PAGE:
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Oriental Pied Hornbills are getting common in urban Singapore

on 7th November 2015

Of late there have been regular sightings of the Oriental Pied Hornbills (Anthracoceros albirostris) in Singapore’s urban areas. These are signs that these hornbills are becoming common, thanks to the success of nesting boxes placed in selected locations.

On 27th July 2015, Dr Jean Ho sighted a male moving about in a tree looking for something (video above, image below-left). There was a small bird chirping and she thought “maybe it was wondering where its lunch was hiding?”

On 16th September, Yap Kim Fatt spotted a pair flying and hopping from tree to tree at Commonwealth Close (above-right). It was a hazy afternoon and the sky was dark and dull. “It was my first sighting here,” wrote Kim Fatt. “The photo was taken with my Samsung WB150F, idiot-proof camera.”

And on 23rd October, Estela Acierto photographed a pair checking a bunch of bananas in a garden along Dunearn Road. Disappointed that the bananas were still green, the hornbills flew off to the compost lot and one of them pecked into a dried Luffa fruit (Luffa aegyptica) (above). Not sure whether it was after the ripened seed.

Credit: Dr Jean Ho, Yap Kim Fatt & Estela Acierto.

If you like this post please tap on the Like button at the left bottom of page. Any views and opinions expressed in this article are solely those of the authors/contributors, and are not endorsed by the Lee Kong Chian Natural History Museum (LKCNHM, NUS) or its affiliated institutions. Readers are encouraged to use their discretion before making any decisions or judgements based on the information presented.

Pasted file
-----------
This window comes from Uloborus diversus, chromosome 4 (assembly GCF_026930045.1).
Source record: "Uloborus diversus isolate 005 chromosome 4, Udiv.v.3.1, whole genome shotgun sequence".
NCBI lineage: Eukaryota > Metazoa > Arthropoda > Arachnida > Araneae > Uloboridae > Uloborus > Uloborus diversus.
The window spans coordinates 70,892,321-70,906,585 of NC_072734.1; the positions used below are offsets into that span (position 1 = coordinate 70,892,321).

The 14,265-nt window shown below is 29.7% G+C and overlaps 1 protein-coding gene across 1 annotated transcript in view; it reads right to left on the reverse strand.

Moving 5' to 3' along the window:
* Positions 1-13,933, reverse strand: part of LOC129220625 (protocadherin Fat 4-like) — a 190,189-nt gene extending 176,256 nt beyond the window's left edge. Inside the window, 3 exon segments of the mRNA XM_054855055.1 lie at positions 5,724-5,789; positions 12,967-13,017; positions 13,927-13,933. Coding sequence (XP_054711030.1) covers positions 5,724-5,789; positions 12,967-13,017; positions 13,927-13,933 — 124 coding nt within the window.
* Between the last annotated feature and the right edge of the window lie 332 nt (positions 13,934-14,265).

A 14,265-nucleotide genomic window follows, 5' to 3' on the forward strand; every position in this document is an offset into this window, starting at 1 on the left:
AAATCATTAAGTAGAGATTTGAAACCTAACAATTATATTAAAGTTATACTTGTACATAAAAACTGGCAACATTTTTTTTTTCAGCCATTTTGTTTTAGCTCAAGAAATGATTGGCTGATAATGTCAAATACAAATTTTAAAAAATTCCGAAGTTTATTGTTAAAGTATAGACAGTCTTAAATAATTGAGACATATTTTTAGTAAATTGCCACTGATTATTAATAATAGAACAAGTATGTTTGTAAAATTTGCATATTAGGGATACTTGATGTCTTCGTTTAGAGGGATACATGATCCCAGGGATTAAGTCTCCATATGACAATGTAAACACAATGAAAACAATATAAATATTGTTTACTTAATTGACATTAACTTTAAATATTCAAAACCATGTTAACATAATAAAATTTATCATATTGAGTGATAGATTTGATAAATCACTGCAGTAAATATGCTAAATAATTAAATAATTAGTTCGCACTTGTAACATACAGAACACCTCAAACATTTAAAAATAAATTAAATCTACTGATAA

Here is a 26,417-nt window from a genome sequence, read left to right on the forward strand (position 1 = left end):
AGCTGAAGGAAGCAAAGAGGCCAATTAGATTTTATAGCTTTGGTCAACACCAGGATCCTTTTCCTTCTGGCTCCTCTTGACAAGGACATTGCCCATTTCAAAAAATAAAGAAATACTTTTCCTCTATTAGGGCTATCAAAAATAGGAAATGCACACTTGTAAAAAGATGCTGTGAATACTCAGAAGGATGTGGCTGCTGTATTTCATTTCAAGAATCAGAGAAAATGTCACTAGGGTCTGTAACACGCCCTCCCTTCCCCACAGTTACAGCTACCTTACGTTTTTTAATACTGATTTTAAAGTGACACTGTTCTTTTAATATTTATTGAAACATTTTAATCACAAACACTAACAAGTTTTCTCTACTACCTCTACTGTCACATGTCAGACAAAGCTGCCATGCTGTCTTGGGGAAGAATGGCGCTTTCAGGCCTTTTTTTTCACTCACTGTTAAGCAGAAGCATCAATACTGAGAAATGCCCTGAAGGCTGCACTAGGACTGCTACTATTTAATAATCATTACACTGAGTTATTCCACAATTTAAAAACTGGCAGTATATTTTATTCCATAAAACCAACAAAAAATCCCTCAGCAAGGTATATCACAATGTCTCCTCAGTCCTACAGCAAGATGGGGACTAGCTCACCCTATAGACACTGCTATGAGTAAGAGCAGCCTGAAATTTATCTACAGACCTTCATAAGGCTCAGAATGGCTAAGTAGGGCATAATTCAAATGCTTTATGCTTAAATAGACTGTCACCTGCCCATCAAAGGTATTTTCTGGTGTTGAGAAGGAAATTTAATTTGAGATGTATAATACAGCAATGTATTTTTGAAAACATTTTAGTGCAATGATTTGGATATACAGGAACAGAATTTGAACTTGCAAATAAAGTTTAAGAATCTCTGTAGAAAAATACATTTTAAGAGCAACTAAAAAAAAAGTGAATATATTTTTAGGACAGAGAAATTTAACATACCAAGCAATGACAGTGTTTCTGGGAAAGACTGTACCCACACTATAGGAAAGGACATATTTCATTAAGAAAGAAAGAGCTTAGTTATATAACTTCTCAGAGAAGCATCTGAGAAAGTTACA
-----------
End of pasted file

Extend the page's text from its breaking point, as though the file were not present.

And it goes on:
YC Wee

Dr Wee played a significant role as a green advocate in Singapore through his extensive involvement in various organizations and committees: as Secretary and Chairman for the Malayan Nature Society (Singapore Branch), and with the Nature Society (Singapore) as founding President (1978-1995). He has also served in the Nature Reserve Board (1987-1989), Nature Reserves Committee (1990-1996), National Council on the Environment/Singapore Environment Council (1992-1996), Work-Group on Nature Conservation (1992) and Inter-Varsity Council on the Environment (1995-1997). He is Patron of the Singapore Gardening Society and was appointed Honorary Museum Associate of the Lee Kong Chian Natural History Museum (LKCNHM) in 2012. In 2005, Dr Wee started the Bird Ecology Study Group. With more than 6,000 entries, the website has become a valuable resource consulted by students, birdwatchers and researchers locally and internationally. The views and opinions expressed in this article are his own, and do not represent those of LKCNHM, the National University of Singapore or its affiliated institutions.

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